Standing at around 18 inches tall, the Gray-headed Swamphen is an invasive bird species now common to Florida. The Swamphens were likely introduced through pet escapees and incidents like Hurricane Andrew which released lots of non-native species into the Everglades.
As their name suggests, Gray-headed Swamphens are found in aquatic wetland habitats like marshes and wet prairies. They are native to southeastern Asia, but have adapted well to Florida’s warm climate.
The Swamphens are bad for several reasons, but the two most impactful reasons are that they devour wetland plants and they also out compete native bird species for the best nesting sites. Eating the native marsh grasses allows for invasive plant species to move into the marsh. The lack of vegetation also results in less cover for protection and fewer potential nesting locations overall for native species.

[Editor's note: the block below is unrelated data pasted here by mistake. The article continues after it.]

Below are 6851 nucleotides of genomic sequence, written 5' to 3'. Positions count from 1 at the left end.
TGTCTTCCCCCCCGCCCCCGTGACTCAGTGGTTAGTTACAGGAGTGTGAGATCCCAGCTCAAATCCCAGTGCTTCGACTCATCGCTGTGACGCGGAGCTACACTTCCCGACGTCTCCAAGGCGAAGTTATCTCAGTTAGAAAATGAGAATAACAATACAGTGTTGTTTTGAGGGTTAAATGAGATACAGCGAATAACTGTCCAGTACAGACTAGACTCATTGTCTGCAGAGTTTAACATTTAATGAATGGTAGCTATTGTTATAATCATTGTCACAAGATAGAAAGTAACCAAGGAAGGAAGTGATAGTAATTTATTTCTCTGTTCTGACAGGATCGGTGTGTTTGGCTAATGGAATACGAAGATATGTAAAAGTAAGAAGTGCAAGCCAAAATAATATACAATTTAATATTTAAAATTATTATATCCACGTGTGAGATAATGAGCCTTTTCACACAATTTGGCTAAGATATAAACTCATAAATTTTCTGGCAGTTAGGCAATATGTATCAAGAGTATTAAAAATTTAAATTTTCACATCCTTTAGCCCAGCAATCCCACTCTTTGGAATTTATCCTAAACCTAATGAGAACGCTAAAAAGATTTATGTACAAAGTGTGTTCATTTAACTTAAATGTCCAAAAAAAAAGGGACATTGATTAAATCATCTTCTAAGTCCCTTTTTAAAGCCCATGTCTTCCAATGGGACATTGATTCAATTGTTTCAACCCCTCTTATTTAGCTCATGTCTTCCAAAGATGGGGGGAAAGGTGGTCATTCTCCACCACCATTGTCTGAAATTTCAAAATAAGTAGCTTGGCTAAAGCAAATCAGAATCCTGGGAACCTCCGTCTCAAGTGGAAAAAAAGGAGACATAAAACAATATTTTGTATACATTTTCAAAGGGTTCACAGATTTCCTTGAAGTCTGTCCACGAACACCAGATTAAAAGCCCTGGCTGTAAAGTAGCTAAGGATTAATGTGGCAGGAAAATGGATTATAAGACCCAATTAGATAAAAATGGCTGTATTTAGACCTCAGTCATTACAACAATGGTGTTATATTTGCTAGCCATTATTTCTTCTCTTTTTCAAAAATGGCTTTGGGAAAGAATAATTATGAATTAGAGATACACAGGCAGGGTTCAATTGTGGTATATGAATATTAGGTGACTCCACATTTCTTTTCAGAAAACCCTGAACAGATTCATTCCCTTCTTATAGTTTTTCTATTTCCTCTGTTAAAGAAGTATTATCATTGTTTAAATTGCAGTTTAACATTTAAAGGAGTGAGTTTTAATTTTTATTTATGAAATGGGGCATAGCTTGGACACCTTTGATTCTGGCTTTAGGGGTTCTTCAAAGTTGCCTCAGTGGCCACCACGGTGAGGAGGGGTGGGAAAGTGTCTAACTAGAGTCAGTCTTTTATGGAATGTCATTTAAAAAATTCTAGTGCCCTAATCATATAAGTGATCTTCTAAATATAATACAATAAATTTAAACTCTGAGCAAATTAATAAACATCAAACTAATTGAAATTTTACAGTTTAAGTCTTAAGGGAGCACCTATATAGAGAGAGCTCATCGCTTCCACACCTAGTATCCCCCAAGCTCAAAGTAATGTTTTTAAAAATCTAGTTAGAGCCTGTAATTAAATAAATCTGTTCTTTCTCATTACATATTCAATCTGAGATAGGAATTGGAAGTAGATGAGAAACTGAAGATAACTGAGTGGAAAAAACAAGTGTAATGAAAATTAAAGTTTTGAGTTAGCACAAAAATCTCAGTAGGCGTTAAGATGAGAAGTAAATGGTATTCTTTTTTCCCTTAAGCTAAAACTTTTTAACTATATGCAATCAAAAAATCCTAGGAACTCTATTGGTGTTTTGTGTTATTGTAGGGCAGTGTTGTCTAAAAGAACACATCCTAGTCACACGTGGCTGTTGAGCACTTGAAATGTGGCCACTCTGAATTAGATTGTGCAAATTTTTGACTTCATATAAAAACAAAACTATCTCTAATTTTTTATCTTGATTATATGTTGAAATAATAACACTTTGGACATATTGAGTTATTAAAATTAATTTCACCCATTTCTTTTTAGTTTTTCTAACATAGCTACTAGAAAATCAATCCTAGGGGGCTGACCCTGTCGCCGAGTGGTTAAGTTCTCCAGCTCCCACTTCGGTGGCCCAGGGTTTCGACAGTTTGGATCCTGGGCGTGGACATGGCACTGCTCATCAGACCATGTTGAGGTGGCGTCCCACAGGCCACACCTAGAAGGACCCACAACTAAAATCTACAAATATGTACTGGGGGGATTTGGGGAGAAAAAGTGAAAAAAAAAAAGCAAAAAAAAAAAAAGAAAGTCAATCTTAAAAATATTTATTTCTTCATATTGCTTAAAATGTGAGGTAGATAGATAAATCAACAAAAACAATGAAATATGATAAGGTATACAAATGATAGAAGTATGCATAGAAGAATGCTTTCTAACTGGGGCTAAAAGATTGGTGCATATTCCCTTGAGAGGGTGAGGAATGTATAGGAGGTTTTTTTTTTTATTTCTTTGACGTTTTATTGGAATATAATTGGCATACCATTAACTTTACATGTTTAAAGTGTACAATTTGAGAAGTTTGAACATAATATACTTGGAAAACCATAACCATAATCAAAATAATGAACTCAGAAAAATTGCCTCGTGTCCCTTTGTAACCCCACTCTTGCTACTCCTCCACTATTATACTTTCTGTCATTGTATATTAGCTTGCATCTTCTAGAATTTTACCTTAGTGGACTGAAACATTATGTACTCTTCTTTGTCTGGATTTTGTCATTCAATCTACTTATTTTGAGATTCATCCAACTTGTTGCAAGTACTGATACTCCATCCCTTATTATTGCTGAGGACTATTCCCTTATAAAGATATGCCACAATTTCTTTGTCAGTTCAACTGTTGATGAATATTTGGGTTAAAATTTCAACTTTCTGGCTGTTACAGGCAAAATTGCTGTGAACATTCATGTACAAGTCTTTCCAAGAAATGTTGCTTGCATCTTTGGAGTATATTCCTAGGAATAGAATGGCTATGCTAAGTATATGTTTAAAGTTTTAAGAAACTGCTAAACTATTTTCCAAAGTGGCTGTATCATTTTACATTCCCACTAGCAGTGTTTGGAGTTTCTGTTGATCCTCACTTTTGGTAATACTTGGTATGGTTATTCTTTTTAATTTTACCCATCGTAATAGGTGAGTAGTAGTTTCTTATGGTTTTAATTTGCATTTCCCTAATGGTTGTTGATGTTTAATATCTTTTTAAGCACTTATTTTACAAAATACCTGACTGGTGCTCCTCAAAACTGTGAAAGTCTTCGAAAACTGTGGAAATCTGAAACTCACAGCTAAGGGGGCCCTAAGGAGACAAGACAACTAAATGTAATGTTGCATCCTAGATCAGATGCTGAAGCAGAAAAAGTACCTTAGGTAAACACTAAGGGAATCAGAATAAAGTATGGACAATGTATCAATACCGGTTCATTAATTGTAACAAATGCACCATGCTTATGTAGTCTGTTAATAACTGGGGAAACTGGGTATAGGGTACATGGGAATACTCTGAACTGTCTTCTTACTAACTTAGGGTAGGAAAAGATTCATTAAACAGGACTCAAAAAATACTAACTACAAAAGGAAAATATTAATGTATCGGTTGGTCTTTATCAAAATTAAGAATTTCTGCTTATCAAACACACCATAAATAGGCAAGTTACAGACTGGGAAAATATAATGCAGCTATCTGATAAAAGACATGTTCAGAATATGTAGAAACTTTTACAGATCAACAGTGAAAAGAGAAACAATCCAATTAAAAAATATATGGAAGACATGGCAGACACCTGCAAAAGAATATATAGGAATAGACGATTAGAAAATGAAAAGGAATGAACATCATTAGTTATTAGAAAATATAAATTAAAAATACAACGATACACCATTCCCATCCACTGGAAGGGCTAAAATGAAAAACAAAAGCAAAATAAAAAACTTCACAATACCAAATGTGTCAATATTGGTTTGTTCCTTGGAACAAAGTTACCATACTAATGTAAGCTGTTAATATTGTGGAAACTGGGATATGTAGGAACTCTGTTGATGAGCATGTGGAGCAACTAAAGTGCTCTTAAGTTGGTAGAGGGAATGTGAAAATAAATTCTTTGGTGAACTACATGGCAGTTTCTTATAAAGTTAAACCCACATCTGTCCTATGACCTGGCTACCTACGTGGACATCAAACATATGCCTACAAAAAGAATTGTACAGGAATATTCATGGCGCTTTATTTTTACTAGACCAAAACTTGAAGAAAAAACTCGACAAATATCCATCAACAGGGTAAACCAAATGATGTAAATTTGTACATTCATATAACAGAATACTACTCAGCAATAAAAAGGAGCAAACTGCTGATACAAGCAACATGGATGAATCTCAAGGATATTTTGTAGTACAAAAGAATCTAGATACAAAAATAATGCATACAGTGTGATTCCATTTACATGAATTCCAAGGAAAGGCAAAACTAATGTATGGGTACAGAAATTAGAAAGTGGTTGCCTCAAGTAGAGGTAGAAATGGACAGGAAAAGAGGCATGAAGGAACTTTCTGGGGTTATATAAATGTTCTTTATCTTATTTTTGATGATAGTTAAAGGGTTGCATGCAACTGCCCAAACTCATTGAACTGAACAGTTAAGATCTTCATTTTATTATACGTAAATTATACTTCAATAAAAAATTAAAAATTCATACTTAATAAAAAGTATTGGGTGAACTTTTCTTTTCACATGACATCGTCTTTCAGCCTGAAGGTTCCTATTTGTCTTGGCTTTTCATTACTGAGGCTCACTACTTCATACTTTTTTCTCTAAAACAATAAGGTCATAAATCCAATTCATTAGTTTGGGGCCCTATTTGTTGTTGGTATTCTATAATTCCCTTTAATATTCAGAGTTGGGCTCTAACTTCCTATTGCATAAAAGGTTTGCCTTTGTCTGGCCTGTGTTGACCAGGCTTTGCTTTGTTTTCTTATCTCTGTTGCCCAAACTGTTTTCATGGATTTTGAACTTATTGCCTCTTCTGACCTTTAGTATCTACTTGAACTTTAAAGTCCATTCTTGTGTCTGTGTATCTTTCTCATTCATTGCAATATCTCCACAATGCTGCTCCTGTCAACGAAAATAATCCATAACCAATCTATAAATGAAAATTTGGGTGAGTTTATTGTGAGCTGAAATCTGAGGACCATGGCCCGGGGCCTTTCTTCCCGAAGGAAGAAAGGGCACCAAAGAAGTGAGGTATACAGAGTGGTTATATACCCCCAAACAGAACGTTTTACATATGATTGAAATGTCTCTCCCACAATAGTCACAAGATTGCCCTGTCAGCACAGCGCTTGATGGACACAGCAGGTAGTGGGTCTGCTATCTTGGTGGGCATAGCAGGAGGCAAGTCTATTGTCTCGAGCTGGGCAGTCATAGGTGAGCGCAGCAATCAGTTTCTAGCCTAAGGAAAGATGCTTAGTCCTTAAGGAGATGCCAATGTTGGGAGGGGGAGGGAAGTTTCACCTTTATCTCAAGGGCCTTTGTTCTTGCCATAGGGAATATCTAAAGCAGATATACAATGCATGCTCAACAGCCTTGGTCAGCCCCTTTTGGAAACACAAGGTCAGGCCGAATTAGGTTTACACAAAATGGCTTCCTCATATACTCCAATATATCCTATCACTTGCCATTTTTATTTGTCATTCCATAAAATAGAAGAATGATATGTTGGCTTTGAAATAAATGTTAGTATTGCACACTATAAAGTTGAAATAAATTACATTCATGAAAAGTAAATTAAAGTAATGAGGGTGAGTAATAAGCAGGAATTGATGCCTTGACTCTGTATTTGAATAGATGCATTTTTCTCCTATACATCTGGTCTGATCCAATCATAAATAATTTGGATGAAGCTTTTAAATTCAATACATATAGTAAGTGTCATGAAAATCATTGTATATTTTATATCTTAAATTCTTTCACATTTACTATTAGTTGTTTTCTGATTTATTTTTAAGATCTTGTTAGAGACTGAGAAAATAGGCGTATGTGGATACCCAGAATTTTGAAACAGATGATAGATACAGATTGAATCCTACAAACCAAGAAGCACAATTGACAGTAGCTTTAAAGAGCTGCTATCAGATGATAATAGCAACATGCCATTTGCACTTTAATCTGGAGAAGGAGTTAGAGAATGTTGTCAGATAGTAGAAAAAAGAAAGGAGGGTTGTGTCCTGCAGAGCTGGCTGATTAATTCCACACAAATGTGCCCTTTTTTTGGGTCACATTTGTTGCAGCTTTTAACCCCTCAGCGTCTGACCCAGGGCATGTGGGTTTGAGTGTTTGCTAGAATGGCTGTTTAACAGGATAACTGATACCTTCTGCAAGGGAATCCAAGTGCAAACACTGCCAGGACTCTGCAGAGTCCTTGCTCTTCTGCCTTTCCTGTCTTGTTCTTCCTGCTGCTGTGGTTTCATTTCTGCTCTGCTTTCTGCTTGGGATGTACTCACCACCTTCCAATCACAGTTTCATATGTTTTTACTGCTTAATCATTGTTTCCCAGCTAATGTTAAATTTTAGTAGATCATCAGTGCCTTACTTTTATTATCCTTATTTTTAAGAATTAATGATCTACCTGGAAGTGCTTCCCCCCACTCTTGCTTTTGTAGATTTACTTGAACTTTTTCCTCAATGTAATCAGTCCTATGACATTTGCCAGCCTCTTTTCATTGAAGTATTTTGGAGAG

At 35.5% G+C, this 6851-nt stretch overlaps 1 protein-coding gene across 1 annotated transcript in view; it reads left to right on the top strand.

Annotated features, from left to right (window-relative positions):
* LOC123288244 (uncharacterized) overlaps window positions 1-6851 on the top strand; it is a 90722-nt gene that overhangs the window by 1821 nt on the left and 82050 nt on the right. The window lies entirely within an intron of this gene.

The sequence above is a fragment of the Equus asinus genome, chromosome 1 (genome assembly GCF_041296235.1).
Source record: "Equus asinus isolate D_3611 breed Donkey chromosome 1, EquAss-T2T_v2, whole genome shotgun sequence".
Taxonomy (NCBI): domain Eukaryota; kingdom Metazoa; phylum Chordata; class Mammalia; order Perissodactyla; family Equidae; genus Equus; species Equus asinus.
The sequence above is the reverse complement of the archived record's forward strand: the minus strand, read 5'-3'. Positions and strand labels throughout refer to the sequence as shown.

This purple, red and gray bird looks very similar to our native Purple Gallinule, but it grows to a much larger size. It’s so similar looking that there’s been hesitation to allow hunting of the non-native birds for fear that hunters could mistake them for the native Purple Gallinules.
Central and south Florida are the best places to find these birds. Look for them hidden amongst the vegetation while you’re walking on boardwalks that cross over marsh areas. One place that is great to view them is The Celery Fields in Sarasota County. This park is just off of I-75 in Sarasota and has old ponds known as “cells” that contain stormwater runoff. If you walk out on one of the boardwalks, you can easily view them with a pair of binoculars at times. They are somewhat secretive birds, so give it some time and listen for their loud calls and you can observe them too!